• Surprisingly, I didn’t enjoy much of the espresso I had in either Paris or Barcelona. It tended to taste flat, sour, and/or slightly burnt to me. Having said that, I didn’t seek out good coffee like I did with food, wine, beer, and chocolate, so I shouldn’t complain too much. I may just have been drinking lots of Illy.

  • Pierre Gagnaire was the first serious Paris restaurant we went to. Like Pellicer at Abac, Gagnaire is known for innovative, progressive dishes, and our dinner there managed to exceed even our high expectations.

    Highlights included a perfect Café de Paris sauce (seasoned anchovy butter), a foie gras “creme” (syrup) with black olive “jelly” (more like a thick puree) and new carrots, and an oolong green tea brewed for us at the door as we were leaving. An unusual digestif, but a surprisingly touching gesture.

  • A pate and foie gras plate at L’Alcazar. The service there was uneven, and occasionally mystifying, but the food, the important part, was consistently good.

  • Alain Ducasse was the next serious restaurant. The service was impeccable, and the food was consistently good and unexpectedly creative, despite a couple missteps. Highlights include the langoustines, the spider crab with vodka emulsion (but not the paired salad), a lobster course with interesting garnishes, and a phenomenal comté jiroa gruyere cheese.

    The baba au rhum I had for dessert nearly stole the show. It came with an entire rum cart – I went with a Jamaican dark – and homemade whipped cream. I joked that they could give Jane the dessert and I’d settle for just the whipped cream, and our server winked at me and left the entire serving bowl. That clinched it.

    As an aside, we thought we recognized the music playing in the background, but only in bits and pieces, so we weren’t sure. At one point, we thought we heard – of all things – the theme from Jurassic Park. Later, it reminded us of Star Wars. We finally asked a server, who replied proudly, “Why yes, it’s Harry Potter! You know, from the movie? It’s very fun, no?” Fun, yes, and more than a little surreal. We later confirmed the other movie themes too. Who knew Hollywood blockbusters made such good dinner music?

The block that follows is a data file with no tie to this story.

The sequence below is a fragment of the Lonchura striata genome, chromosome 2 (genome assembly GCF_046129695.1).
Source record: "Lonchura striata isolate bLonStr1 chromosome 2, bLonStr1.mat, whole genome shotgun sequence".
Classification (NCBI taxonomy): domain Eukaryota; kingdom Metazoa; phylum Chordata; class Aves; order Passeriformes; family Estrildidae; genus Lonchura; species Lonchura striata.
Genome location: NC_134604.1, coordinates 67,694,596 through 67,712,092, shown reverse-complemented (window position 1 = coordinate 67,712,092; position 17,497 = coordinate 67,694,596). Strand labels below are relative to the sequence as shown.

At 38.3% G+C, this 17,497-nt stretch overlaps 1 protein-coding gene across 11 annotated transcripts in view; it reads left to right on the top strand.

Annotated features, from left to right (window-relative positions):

• We didn’t spend enough time searching for good boulangeries, but we still managed to find a few, mostly thanks to Nelson and Kevin. My favorite was the 6 cereales from Boulangerie St. Louis.

  • We ate at L’Ilot Vache one night on a whim, for no better reason than it was still seating at 9:45 when we walked by, and we loved it. The cow decor was cute and cozy, and the food was traditional and consistently good.

  • Mushrooms were in season, and it showed. Cep (porcini), chanterelle, morel, and others kept appearing at various restaurants. Thankfully, we like mushrooms, so we didn’t complain.

  • Judging solely by the food, L’Atelier de Joel Robuchon was the best meal of the trip. Seating is shared counters around an open kitchen, worlds away from white tablecloth French service, but we were there for the food, and it delivered. Highlights included Ibérico ham that literally melted in our mouths, a simple but perfectly combined tuna nicoise salad, an incredible sweetbread and mushroom course, impossibly silky mashed potatoes, and a Paris-Brest that was so good, my eyes involuntarily closed every time I took a bite.

    If you like food and you’re in Paris, try to get a seat here. They only take reservations for 6:30, so make one ahead of time, or come late on a weeknight. It’s worth it.